W3C home > Mailing lists > Public > www-style@w3.org > November 2013

Re: [css-fonts] Chinese font Kai count as cursive

From: Bobby Tung <bobbytung@wanderer.tw>
Date: Fri, 15 Nov 2013 23:59:31 +0800
Message-Id: <8747A1E3-F9C3-44FB-8136-B53E1986F3AD@wanderer.tw>
Cc: Ambrose LI <ambrose.li@gmail.com>, Koji Ishii <kojiishi@gluesoft.co.jp>, John Daggett <jdaggett@mozilla.com>, fantasai <fantasai.lists@inkedblade.net>, W3C Style <www-style@w3.org>, discussion CJK <public-i18n-cjk@w3.org>, W3C HTML5 中文興趣小組 <public-html-ig-zh@w3.org>
To: Stewart Baker <bakersc@mail.wou.edu>
Another thought. Kaisho. Kai, Gyosho, 行書, Sosho, 草書. All of them are the style in brush writing era. Can we add "brushing writing" style in CJK to cursive definition?

Sent from my iPhone 5.

> Stewart Baker <bakersc@mail.wou.edu> 於 2013/11/15 下午11:07 寫道:
> Cursive, according to the OED, means "written with a running hand," i.e. without lifting the writing implement between strokes.
> "Written with a running hand, so that the characters are rapidly formed without raising the pen, and in consequence have their angles rounded, and separate strokes joined, and at length become slanted."
> Like John, I'm not sure matters of a single line definition of the word "cursive" are of earth-shattering import.  However, it is the case that cursive is (technically) more a matter of style than formality, so changing to "flowing" or something similar might make sense.  (Although not italic, as they aren't really synonyms.  Cursive is often italic, but italic is not always cursive.  Since there is already an italic in HTML, it might be best to drop any comparison to that.)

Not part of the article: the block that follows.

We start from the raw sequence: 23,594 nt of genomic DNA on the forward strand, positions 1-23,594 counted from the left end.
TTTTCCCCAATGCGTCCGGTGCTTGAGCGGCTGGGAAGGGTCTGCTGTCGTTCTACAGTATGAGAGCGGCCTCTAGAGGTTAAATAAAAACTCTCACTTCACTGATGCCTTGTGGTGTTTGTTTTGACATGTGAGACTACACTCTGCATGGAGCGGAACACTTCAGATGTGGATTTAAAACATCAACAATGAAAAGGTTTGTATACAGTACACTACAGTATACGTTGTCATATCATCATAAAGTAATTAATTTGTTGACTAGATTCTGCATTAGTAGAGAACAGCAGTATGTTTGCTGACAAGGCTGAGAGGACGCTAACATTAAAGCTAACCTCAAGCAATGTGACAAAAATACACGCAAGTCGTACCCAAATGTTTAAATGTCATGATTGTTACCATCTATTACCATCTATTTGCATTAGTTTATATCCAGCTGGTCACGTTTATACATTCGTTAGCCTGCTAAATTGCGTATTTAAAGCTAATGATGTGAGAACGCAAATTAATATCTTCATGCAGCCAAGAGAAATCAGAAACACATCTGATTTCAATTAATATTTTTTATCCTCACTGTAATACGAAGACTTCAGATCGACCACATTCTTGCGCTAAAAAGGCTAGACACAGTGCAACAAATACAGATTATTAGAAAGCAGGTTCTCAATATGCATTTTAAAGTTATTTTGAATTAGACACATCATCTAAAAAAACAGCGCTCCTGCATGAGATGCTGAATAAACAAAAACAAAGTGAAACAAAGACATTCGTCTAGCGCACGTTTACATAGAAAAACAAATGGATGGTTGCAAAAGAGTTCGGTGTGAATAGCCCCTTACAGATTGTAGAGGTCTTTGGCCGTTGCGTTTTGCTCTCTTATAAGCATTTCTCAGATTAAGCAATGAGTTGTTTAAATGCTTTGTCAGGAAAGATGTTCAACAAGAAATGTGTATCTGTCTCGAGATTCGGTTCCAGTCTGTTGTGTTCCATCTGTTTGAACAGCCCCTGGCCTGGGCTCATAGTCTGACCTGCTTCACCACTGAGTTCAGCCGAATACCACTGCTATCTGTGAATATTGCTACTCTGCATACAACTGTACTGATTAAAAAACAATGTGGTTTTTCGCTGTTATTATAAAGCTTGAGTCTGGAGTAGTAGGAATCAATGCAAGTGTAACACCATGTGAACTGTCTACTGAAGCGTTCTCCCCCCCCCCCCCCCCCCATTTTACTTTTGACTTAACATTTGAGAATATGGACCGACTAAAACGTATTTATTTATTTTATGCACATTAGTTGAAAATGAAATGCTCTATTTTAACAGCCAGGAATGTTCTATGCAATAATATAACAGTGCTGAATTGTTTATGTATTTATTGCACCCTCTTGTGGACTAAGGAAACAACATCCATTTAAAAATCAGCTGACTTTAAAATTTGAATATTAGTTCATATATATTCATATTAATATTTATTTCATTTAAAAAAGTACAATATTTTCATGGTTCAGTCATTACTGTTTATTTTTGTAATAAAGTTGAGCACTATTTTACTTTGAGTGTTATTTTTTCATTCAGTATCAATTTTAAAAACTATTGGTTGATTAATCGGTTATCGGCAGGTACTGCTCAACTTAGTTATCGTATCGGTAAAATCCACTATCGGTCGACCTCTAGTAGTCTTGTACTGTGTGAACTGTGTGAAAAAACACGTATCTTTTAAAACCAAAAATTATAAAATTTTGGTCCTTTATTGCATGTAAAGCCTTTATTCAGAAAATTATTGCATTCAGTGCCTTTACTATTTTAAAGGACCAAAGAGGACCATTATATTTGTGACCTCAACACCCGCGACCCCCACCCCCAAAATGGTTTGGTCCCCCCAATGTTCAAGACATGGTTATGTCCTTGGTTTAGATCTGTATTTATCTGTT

> From a clarity stand-point, "informal script style" might mean a number of things, and is rather vague, while "flowing" would refer to one specific characteristic--if that is indeed the characteristic it should refer to.  (The grammar nerd in me also would like to suggest "less formal" in place of "more informal," if that stays in. ;) )
> Gyosho in my dictionary is "running script," while Kaisho is ”square style of handwriting."  My dictionary also does say that Sosho is "cursive script; flowing writing style."  Here's a useful illustration of them all next to one another: http://su-gi-ta.jp/catalog/07/ohakanomojiA!.jpg
> Gyosho does seem to be the happy medium.@@Kaisho (far right) seems a bit too blocky for cursive.
> Stewart
>> On Thu, Nov 14, 2013 at 11:26 PM, Ambrose LI <ambrose.li@gmail.com> wrote:
>> 2013/11/15 Koji Ishii <kojiishi@gluesoft.co.jp>:
>> >>>   4. Add these examples to definition of 'cursive', same as for
>> >>>      'serif' and 'sans-serif': Kaisho (Japanese), Kai (Chinese).
>> >>
>> >>Kaisho for Japanese is not really correct.  That's a more formal,
>> >>calligraphic style. As the existing example illustrates, Gyoshotai is
>> >>more appropriate.  As for Kai, I defer to the opinion of others.
>> >
>> > I'm good with either Kaisho or Gyosho, or both. Both "looks more like
>> > handwritten pen or brush writing than printed letterwork", but John is
>> > right that Gyosho is more cursive than Kaisho is.
>> >
>> > Sosho is the translation of "cursive" according to my dictionary, but it
>> > may be too cursive. I'm fine to list all these three, or one/two of them.
>> Then your dictionary is wrong. I don’t always agree with Bringhurst,
>> but in this case I completely agree with Bringhurst’s definition:
>> Cursive: Flowing. Often used as a synonym for italic.
>> Cursive means flowing, and italics are (or at least started as)
>> basically partially rationalized calligraphy, so they are cursive,
>> even though not all cursive type is calligraphic.
>> In the case of Kai, the Chinese Kai style is more rationalized and
>> closer to a true italic; the Japanese Kai style is closer to a
>> calligraphic style. But in both cases the type is cursive.
>> --
>> cheers,
>> -ambrose <http://gniw.ca>

Received on Friday, 15 November 2013 16:00:26 UTC

This archive was generated by hypermail 2.4.0 : Monday, 23 January 2023 02:14:34 UTC